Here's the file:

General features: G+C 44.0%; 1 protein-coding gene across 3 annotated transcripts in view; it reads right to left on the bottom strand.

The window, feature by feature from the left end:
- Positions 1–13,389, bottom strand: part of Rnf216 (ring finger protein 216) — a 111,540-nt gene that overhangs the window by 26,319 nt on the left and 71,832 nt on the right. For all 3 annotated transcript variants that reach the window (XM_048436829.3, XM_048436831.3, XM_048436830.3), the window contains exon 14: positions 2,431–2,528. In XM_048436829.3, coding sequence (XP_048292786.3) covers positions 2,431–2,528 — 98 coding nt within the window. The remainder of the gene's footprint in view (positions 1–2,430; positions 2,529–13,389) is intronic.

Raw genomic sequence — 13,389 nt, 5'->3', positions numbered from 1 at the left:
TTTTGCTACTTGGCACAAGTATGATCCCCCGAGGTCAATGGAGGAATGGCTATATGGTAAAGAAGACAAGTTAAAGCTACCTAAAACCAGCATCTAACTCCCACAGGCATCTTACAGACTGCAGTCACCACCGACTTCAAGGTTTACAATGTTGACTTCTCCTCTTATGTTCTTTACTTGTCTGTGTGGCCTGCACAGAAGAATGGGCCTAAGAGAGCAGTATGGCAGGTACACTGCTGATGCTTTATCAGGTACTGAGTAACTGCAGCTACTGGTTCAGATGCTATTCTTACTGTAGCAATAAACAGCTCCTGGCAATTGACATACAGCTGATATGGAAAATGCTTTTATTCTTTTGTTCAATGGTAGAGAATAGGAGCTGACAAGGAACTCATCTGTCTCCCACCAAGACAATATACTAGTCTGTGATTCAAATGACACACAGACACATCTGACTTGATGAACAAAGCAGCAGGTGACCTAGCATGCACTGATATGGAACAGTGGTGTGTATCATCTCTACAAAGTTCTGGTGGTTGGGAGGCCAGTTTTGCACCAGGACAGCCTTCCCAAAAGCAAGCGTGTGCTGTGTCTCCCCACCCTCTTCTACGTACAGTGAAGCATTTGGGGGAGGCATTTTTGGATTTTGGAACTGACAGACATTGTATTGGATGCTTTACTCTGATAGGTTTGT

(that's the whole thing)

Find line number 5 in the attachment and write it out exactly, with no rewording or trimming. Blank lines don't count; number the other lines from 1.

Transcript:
TTTTGCTACTTGGCACAAGTATGATCCCCCGAGGTCAATGGAGGAATGGCTATATGGTAAAGAAGACAAGTTAAAGCTACCTAAAACCAGCATCTAACTCCCACAGGCATCTTACAGACTGCAGTCACCACCGACTTCAAGGTTTACAATGTTGACTTCTCCTCTTATGTTCTTTACTTGTCTGTGTGGCCTGCACAGAAGAATGGGCCTAAGAGAGCAGTATGGCAGGTACACTGCTGATGCTTTATCAGGTACTGAGTAACTGCAGCTACTGGTTCAGATGCTATTCTTACTGTAGCAATAAACAGCTCCTGGCAATTGACATACAGCTGATATGGAAAATGCTTTTATTCTTTTGTTCAATGGTAGAGAATAGGAGCTGACAAGGAACTCATCTGTCTCCCACCAAGACAATATACTAGTCTGTGATTCAAATGACACACAGACACATCTGACTTGATGAACAAAGCAGCAGGTGACCTAGCATGCACTGATATGGAACAGTGGTGTGTATCATCTCTACAAAGTTCTGGTGGTTGGGAGGCCAGTTTTGCACCAGGACAGCCTTCCCAAAAGCAAGCGTGTGCTGTGTCTCCCCACCCTCTTCTACGTACAGTGAAGCATTTGGGGGAGGCATTTTTGGATTTTGGAACTGACAGACATTGTATTGGATGCTTTACTCTGATAGGTTTGT